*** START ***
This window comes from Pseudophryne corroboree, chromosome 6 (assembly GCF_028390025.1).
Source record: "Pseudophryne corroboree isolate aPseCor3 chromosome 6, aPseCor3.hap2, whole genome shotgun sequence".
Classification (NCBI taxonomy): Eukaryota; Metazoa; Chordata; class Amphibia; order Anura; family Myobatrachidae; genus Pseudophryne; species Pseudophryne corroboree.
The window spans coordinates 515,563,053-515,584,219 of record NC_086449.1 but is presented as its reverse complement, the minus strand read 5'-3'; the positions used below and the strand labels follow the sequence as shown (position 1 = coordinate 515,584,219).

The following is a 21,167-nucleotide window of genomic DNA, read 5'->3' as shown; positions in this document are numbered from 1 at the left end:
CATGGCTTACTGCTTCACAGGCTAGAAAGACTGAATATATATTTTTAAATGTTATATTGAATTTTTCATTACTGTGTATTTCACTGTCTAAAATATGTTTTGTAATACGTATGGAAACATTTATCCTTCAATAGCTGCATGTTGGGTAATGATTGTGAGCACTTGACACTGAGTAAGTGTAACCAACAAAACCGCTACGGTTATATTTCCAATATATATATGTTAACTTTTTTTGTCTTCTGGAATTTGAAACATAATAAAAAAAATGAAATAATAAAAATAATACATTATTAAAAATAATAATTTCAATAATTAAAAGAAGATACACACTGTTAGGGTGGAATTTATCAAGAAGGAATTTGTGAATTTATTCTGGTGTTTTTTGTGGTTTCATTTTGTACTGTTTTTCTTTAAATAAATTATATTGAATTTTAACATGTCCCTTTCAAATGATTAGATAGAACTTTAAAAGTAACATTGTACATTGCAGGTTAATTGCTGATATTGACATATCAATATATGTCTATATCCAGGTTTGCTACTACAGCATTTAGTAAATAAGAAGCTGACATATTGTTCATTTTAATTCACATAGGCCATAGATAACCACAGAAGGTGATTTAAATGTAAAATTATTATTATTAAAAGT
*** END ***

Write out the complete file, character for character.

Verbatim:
This window comes from Pseudophryne corroboree, chromosome 6 (assembly GCF_028390025.1).
Source record: "Pseudophryne corroboree isolate aPseCor3 chromosome 6, aPseCor3.hap2, whole genome shotgun sequence".
Classification (NCBI taxonomy): Eukaryota; Metazoa; Chordata; class Amphibia; order Anura; family Myobatrachidae; genus Pseudophryne; species Pseudophryne corroboree.
The window spans coordinates 515,563,053-515,584,219 of record NC_086449.1 but is presented as its reverse complement, the minus strand read 5'-3'; the positions used below and the strand labels follow the sequence as shown (position 1 = coordinate 515,584,219).

The following is a 21,167-nucleotide window of genomic DNA, read 5'->3' as shown; positions in this document are numbered from 1 at the left end:
CATGGCTTACTGCTTCACAGGCTAGAAAGACTGAATATATATTTTTAAATGTTATATTGAATTTTTCATTACTGTGTATTTCACTGTCTAAAATATGTTTTGTAATACGTATGGAAACATTTATCCTTCAATAGCTGCATGTTGGGTAATGATTGTGAGCACTTGACACTGAGTAAGTGTAACCAACAAAACCGCTACGGTTATATTTCCAATATATATATGTTAACTTTTTTTGTCTTCTGGAATTTGAAACATAATAAAAAAAATGAAATAATAAAAATAATACATTATTAAAAATAATAATTTCAATAATTAAAAGAAGATACACACTGTTAGGGTGGAATTTATCAAGAAGGAATTTGTGAATTTATTCTGGTGTTTTTTGTGGTTTCATTTTGTACTGTTTTTCTTTAAATAAATTATATTGAATTTTAACATGTCCCTTTCAAATGATTAGATAGAACTTTAAAAGTAACATTGTACATTGCAGGTTAATTGCTGATATTGACATATCAATATATGTCTATATCCAGGTTTGCTACTACAGCATTTAGTAAATAAGAAGCTGACATATTGTTCATTTTAATTCACATAGGCCATAGATAACCACAGAAGGTGATTTAAATGTAAAATTATTATTATTAAAAGT